On Mint, you can set up monthly or yearly budgets for different categories, such as groceries, entertainment, or rent. It also lets you set up savings goals, such as saving for a vacation, a car, or an emergency fund. The app uses notifications to help you know where you are with your goals. While many people, including myself, create buckets for their money in their heads, this feature is a great way to visualize this.
The Mint app analyzes your financial data and gives you suggestions on how to save more, spend less, and improve your credit score. It also alerts you of any fees, charges, or unusual activity on your accounts. This is a useful feature in the era of remote identity thefts and credit card scams.
Mint partnered with Billshark, a service that negotiates lower rates for your cable, internet, phone, and other bills. It also helps you cancel or switch any unwanted subscriptions and memberships.
All of these features sound great, don’t they? Unfortunately, despite this success and substantial user base, the Mint app is closing down.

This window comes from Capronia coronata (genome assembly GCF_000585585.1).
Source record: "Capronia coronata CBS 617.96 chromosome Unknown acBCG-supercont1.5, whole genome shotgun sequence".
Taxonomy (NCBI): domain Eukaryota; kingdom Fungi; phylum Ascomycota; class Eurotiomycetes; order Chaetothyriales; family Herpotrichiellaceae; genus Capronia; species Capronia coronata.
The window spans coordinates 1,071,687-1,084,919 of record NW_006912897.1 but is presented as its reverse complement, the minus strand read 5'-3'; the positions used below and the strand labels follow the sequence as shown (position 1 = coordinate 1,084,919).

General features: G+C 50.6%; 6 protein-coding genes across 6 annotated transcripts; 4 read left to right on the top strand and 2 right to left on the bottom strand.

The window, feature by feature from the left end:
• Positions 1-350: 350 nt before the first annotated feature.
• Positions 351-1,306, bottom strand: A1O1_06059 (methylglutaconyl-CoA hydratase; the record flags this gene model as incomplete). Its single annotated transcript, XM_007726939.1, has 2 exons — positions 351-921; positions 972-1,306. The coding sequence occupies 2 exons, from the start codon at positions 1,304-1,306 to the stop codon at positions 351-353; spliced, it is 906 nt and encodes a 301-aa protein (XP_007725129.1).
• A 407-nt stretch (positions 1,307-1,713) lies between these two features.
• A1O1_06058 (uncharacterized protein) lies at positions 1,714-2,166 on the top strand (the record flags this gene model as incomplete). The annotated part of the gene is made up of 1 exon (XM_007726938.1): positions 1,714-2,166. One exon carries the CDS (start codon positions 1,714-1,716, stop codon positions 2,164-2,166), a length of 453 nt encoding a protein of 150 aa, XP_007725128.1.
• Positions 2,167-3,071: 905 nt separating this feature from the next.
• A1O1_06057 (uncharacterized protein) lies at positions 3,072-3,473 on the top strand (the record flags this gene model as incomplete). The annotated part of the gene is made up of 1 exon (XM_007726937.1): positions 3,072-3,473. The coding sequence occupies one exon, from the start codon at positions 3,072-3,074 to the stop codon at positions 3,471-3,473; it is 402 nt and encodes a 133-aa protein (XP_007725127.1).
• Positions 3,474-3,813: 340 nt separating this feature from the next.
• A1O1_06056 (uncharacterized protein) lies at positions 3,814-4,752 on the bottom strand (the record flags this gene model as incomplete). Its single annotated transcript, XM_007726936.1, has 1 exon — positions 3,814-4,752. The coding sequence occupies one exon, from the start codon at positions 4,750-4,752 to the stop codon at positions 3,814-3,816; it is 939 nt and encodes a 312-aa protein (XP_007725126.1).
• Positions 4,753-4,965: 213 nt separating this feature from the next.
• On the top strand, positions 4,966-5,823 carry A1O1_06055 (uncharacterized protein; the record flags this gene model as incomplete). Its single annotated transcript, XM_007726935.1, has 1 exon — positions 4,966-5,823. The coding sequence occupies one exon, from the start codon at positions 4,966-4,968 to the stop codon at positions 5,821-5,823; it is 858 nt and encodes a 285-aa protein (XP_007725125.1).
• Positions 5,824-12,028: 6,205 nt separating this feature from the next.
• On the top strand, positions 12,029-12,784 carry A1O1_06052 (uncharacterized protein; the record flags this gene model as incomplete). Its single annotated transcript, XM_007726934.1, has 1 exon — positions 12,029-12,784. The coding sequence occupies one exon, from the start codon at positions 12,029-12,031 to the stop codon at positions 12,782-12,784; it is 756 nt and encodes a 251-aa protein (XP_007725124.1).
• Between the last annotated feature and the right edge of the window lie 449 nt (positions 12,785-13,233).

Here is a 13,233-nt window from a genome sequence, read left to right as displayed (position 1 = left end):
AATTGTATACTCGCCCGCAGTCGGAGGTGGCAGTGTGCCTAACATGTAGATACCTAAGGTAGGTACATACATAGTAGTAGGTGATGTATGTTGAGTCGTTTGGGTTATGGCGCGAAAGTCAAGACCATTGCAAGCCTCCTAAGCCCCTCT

Intuit announced on 31 October 2023 that the app would be shut down by 1 January 2024. Intuit is suggesting that Mint users move to Credit Karma, another one of Intuit’s products.
So, the big question is why? The reason for closing down the Mint app is the supposed consolidation of Intuit’s personal finance products and to prioritize their focus on Credit Karma, which has more features and functions than Mint. However, some key features that made Mint what it is are said not to be available in Credit Karma, like budgeting. Thus, it’s understandable why users are so upset, especially among the Mint app Reddit community.
Let’s take a step back and look at the whole ordeal from a product manager’s point of view. While those corporate announcements don’t have to be inaccurate, they are often quite far from the actual truth.
Based on my many years of experience as a product manager in both small startups and some of the biggest corporations in the world, here are several scenarios that could justify the closure of the Mint app:
Developing any software is always a challenge. You race at a breakneck speed sprint to sprint to deliver required features and try to reach your goals. That is not without a price. One of the most common reasons for sunsetting products or shutting down business units is finances. If the cost of keeping a product going is hovering around the money it takes in, it might be worth letting it go altogether to invest in more lucrative parts of the business.